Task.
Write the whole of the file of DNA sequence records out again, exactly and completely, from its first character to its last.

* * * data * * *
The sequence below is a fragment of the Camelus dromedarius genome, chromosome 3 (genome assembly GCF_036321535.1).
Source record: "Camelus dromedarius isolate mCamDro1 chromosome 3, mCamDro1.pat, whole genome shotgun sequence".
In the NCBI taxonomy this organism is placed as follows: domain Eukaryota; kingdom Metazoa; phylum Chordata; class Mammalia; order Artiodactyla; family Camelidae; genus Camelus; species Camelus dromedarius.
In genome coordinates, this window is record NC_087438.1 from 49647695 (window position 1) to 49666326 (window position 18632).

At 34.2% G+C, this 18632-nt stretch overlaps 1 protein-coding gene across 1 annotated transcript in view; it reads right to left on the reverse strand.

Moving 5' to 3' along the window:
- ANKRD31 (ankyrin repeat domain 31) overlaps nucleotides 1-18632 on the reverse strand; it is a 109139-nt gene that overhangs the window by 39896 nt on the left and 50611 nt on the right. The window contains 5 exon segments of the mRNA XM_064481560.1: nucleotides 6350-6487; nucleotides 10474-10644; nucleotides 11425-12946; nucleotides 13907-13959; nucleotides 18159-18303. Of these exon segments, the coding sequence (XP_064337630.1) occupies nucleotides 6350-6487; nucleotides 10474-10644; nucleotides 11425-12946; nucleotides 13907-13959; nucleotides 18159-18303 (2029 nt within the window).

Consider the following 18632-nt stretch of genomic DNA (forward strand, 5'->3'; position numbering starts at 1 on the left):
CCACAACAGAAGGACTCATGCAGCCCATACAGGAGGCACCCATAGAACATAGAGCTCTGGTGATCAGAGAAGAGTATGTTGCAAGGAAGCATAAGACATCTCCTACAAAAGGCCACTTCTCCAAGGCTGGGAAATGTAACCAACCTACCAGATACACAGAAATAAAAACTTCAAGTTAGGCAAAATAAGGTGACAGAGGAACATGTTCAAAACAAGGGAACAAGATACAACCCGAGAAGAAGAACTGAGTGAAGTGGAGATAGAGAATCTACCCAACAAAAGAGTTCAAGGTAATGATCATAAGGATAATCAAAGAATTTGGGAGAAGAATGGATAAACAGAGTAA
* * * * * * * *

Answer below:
The sequence below is a fragment of the Camelus dromedarius genome, chromosome 3 (genome assembly GCF_036321535.1).
Source record: "Camelus dromedarius isolate mCamDro1 chromosome 3, mCamDro1.pat, whole genome shotgun sequence".
In the NCBI taxonomy this organism is placed as follows: domain Eukaryota; kingdom Metazoa; phylum Chordata; class Mammalia; order Artiodactyla; family Camelidae; genus Camelus; species Camelus dromedarius.
In genome coordinates, this window is record NC_087438.1 from 49647695 (window position 1) to 49666326 (window position 18632).

At 34.2% G+C, this 18632-nt stretch overlaps 1 protein-coding gene across 1 annotated transcript in view; it reads right to left on the reverse strand.

Moving 5' to 3' along the window:
- ANKRD31 (ankyrin repeat domain 31) overlaps nucleotides 1-18632 on the reverse strand; it is a 109139-nt gene that overhangs the window by 39896 nt on the left and 50611 nt on the right. The window contains 5 exon segments of the mRNA XM_064481560.1: nucleotides 6350-6487; nucleotides 10474-10644; nucleotides 11425-12946; nucleotides 13907-13959; nucleotides 18159-18303. Of these exon segments, the coding sequence (XP_064337630.1) occupies nucleotides 6350-6487; nucleotides 10474-10644; nucleotides 11425-12946; nucleotides 13907-13959; nucleotides 18159-18303 (2029 nt within the window).

Consider the following 18632-nt stretch of genomic DNA (forward strand, 5'->3'; position numbering starts at 1 on the left):
CCACAACAGAAGGACTCATGCAGCCCATACAGGAGGCACCCATAGAACATAGAGCTCTGGTGATCAGAGAAGAGTATGTTGCAAGGAAGCATAAGACATCTCCTACAAAAGGCCACTTCTCCAAGGCTGGGAAATGTAACCAACCTACCAGATACACAGAAATAAAAACTTCAAGTTAGGCAAAATAAGGTGACAGAGGAACATGTTCAAAACAAGGGAACAAGATACAACCCGAGAAGAAGAACTGAGTGAAGTGGAGATAGAGAATCTACCCAACAAAAGAGTTCAAGGTAATGATCATAAGGATAATCAAAGAATTTGGGAGAAGAATGGATAAACAGAGTAA